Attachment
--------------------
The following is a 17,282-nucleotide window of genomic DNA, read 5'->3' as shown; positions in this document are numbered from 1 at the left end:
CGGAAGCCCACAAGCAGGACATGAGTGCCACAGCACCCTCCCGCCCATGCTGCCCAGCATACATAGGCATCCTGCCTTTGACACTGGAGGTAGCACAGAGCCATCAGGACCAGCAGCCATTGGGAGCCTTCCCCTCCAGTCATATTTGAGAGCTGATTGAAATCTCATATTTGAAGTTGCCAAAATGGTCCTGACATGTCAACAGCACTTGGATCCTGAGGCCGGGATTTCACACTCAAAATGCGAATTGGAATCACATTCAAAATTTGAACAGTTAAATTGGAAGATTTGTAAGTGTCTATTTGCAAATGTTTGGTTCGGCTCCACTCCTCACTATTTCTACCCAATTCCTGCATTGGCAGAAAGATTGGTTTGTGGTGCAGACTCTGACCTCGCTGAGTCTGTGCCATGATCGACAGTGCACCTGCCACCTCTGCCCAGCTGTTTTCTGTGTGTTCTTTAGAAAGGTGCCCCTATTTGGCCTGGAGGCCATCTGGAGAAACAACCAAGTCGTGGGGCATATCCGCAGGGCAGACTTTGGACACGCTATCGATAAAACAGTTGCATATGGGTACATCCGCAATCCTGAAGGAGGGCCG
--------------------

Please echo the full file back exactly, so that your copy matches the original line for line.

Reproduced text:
The following is a 17,282-nucleotide window of genomic DNA, read 5'->3' as shown; positions in this document are numbered from 1 at the left end:
CGGAAGCCCACAAGCAGGACATGAGTGCCACAGCACCCTCCCGCCCATGCTGCCCAGCATACATAGGCATCCTGCCTTTGACACTGGAGGTAGCACAGAGCCATCAGGACCAGCAGCCATTGGGAGCCTTCCCCTCCAGTCATATTTGAGAGCTGATTGAAATCTCATATTTGAAGTTGCCAAAATGGTCCTGACATGTCAACAGCACTTGGATCCTGAGGCCGGGATTTCACACTCAAAATGCGAATTGGAATCACATTCAAAATTTGAACAGTTAAATTGGAAGATTTGTAAGTGTCTATTTGCAAATGTTTGGTTCGGCTCCACTCCTCACTATTTCTACCCAATTCCTGCATTGGCAGAAAGATTGGTTTGTGGTGCAGACTCTGACCTCGCTGAGTCTGTGCCATGATCGACAGTGCACCTGCCACCTCTGCCCAGCTGTTTTCTGTGTGTTCTTTAGAAAGGTGCCCCTATTTGGCCTGGAGGCCATCTGGAGAAACAACCAAGTCGTGGGGCATATCCGCAGGGCAGACTTTGGACACGCTATCGATAAAACAGTTGCATATGGGTACATCCGCAATCCTGAAGGAGGGCCG